“I’ve got my eye on you,” is a phrase you would usually expect to hear from a father of a young teenager. In this instance, it was a rude awakening. As someone with a long history at a First Nations publication, I pretty much expect that Canada’s various intelligence agencies spy on us. I even screw around on the phone with the understanding it might be tapped. Intelligence gathering organizations would be foolish to ignore the possibility that people or organizations they are interested in would contact the magazine.
I’ve mused about this possibility in the past. But I am a person who wants and believes in our fundamental right to privacy. Thus, when I come across a news headline in the online publication The Dominion that reads, “Canada’s Spy Groups Divulge Secret Intelligence to Energy Companies,” I was flabbergasted. I was outraged and quietly checking my underwear for skid marks. After all, we don’t know how far they’re willing to go with “secret intelligence.”
What about all those companies getting government spooks to spy on environmental groups and First Nations for them? I know it sounds bad when your private life is revealed to corporate Canada without your consent or knowledge. But let’s not get too crazy and just take a breather before giving free rein to a volcanic flow of righteous anger. At least give me time, as a corporate citizen, to obtain a Secret Level II security clearance that Natural Resources Canada has already granted to over 200 industry representatives. According to a statement by former Natural Resources Minister Gary Lunn, “This enables us to share information with industry and their associations.”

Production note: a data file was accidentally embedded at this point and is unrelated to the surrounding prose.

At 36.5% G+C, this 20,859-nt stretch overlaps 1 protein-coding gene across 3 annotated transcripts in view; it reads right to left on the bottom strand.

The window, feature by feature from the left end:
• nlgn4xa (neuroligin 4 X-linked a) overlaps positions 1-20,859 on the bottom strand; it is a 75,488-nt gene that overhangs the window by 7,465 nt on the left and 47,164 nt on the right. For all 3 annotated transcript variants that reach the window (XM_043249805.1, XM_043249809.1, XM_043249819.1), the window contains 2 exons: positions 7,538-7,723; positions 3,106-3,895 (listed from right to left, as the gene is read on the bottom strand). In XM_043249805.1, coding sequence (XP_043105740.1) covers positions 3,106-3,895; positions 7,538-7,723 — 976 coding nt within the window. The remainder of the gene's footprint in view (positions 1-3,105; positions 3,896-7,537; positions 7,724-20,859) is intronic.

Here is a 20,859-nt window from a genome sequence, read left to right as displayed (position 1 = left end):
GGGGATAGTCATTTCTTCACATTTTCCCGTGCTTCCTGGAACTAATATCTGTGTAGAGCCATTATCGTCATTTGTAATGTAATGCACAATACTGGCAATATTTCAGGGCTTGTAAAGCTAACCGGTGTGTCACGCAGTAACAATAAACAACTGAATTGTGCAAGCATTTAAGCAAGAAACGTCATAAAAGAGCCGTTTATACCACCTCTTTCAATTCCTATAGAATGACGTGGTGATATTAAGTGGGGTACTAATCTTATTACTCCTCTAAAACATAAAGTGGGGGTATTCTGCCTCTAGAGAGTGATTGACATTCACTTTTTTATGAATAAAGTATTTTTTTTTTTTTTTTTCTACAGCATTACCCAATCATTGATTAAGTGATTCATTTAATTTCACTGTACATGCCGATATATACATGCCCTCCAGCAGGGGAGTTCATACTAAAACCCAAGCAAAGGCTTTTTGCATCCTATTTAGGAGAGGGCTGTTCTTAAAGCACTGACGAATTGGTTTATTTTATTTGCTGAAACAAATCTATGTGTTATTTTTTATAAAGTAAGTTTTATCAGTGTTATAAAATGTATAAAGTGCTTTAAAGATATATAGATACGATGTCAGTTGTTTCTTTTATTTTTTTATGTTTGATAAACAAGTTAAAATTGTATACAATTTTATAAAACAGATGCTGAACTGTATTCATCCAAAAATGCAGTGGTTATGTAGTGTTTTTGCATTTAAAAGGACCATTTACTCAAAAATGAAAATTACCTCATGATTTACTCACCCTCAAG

Damn, I really want to see those reports. Maybe we could help to defuse situations? Of course I could recommend that spying on Greenpeace should be minimized to save taxpayer money. After all, they are the ones paying for this political/business co-venture. One would expect that the people who have paid for the protection provided by governmental intelligence agencies would not welcome subsidizing the business world’s ability to pry into our lives.
And what will or can be done with the access that business now has to all of us non-corporate citizens? Well, one thing that can be done is targeting individuals and their families economically. Need a job? Well, that time volunteering for Greenpeace might work against you. Now I’m not saying ideals will be crushed under the corporate boot, I’m merely implying that. Your right to change people’s minds and public opinion is something that can now be considered a threat to your livelihood.
Current Natural Resources Minister John Oliver responded to this story by saying that environmental groups “threaten to hijack our regulatory system to achieve their radical agenda.” That tells you whose side he’s on and why this might be happening, despite our constitutional right to contest government decisions.
In the end, it comes down to one thing. In my office, I learnt that the phone system has a way for one phone to listen in on any other phone like an intercom. My immediate thought was “cool – teach me how to do that.” After a while my next thought was, “Is there a way to block it?” I started to laugh as I realized the significance of the two.
It was a question of right and wrong. It is wrong to destroy a person’s privacy for profit. A government belongs to the people and as such they can share knowledge of our ideals and associations. But one that sells its own people’s privacy for nothing cannot be representative of the people. As such this use of intelligence, if it’s justified at all, should be in-house and not shared with private business interests.